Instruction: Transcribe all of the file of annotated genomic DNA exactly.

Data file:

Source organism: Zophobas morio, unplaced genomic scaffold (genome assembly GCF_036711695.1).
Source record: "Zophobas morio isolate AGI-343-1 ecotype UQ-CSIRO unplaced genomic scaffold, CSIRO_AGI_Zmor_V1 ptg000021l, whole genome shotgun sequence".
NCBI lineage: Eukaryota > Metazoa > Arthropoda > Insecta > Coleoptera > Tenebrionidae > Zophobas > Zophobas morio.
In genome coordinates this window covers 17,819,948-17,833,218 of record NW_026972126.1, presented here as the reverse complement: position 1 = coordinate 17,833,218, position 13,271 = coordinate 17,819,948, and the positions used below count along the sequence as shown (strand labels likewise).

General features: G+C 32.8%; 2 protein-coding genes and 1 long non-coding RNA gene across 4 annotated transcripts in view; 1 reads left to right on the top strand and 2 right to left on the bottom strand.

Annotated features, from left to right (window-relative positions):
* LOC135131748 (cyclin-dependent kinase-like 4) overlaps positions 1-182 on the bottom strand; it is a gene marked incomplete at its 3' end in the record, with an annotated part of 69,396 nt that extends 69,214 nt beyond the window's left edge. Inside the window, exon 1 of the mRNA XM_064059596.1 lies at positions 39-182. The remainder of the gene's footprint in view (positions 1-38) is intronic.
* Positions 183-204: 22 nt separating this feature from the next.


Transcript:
Source organism: Zophobas morio, unplaced genomic scaffold (genome assembly GCF_036711695.1).
Source record: "Zophobas morio isolate AGI-343-1 ecotype UQ-CSIRO unplaced genomic scaffold, CSIRO_AGI_Zmor_V1 ptg000021l, whole genome shotgun sequence".
NCBI lineage: Eukaryota > Metazoa > Arthropoda > Insecta > Coleoptera > Tenebrionidae > Zophobas > Zophobas morio.
In genome coordinates this window covers 17,819,948-17,833,218 of record NW_026972126.1, presented here as the reverse complement: position 1 = coordinate 17,833,218, position 13,271 = coordinate 17,819,948, and the positions used below count along the sequence as shown (strand labels likewise).

General features: G+C 32.8%; 2 protein-coding genes and 1 long non-coding RNA gene across 4 annotated transcripts in view; 1 reads left to right on the top strand and 2 right to left on the bottom strand.

Annotated features, from left to right (window-relative positions):
* LOC135131748 (cyclin-dependent kinase-like 4) overlaps positions 1-182 on the bottom strand; it is a gene marked incomplete at its 3' end in the record, with an annotated part of 69,396 nt that extends 69,214 nt beyond the window's left edge. Inside the window, exon 1 of the mRNA XM_064059596.1 lies at positions 39-182. The remainder of the gene's footprint in view (positions 1-38) is intronic.
* Positions 183-204: 22 nt separating this feature from the next.